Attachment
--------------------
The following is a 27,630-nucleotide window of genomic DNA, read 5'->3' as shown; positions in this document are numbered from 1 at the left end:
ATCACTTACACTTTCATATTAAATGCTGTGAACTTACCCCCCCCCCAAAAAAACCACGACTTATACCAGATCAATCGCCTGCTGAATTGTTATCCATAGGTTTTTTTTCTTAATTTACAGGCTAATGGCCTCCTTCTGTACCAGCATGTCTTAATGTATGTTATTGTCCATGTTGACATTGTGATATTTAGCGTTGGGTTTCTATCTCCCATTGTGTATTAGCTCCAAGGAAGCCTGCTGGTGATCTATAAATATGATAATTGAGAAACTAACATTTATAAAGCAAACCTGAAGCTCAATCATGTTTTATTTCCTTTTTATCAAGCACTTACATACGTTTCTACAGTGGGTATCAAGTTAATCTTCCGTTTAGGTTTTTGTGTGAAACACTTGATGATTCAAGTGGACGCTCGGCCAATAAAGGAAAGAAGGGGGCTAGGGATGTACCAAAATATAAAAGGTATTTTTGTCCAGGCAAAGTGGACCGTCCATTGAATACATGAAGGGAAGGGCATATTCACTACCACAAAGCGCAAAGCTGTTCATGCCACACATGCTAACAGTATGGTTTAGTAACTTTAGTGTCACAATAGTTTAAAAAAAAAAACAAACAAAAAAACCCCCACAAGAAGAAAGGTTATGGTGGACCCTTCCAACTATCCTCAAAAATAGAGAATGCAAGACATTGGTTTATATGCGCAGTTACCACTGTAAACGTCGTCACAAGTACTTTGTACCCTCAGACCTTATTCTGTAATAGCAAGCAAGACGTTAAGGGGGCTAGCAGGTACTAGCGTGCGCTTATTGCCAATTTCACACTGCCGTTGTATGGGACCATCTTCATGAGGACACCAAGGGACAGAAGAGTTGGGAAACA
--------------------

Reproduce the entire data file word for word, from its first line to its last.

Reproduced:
The following is a 27,630-nucleotide window of genomic DNA, read 5'->3' as shown; positions in this document are numbered from 1 at the left end:
ATCACTTACACTTTCATATTAAATGCTGTGAACTTACCCCCCCCCCAAAAAAACCACGACTTATACCAGATCAATCGCCTGCTGAATTGTTATCCATAGGTTTTTTTTCTTAATTTACAGGCTAATGGCCTCCTTCTGTACCAGCATGTCTTAATGTATGTTATTGTCCATGTTGACATTGTGATATTTAGCGTTGGGTTTCTATCTCCCATTGTGTATTAGCTCCAAGGAAGCCTGCTGGTGATCTATAAATATGATAATTGAGAAACTAACATTTATAAAGCAAACCTGAAGCTCAATCATGTTTTATTTCCTTTTTATCAAGCACTTACATACGTTTCTACAGTGGGTATCAAGTTAATCTTCCGTTTAGGTTTTTGTGTGAAACACTTGATGATTCAAGTGGACGCTCGGCCAATAAAGGAAAGAAGGGGGCTAGGGATGTACCAAAATATAAAAGGTATTTTTGTCCAGGCAAAGTGGACCGTCCATTGAATACATGAAGGGAAGGGCATATTCACTACCACAAAGCGCAAAGCTGTTCATGCCACACATGCTAACAGTATGGTTTAGTAACTTTAGTGTCACAATAGTTTAAAAAAAAAAACAAACAAAAAAACCCCCACAAGAAGAAAGGTTATGGTGGACCCTTCCAACTATCCTCAAAAATAGAGAATGCAAGACATTGGTTTATATGCGCAGTTACCACTGTAAACGTCGTCACAAGTACTTTGTACCCTCAGACCTTATTCTGTAATAGCAAGCAAGACGTTAAGGGGGCTAGCAGGTACTAGCGTGCGCTTATTGCCAATTTCACACTGCCGTTGTATGGGACCATCTTCATGAGGACACCAAGGGACAGAAGAGTTGGGAAACA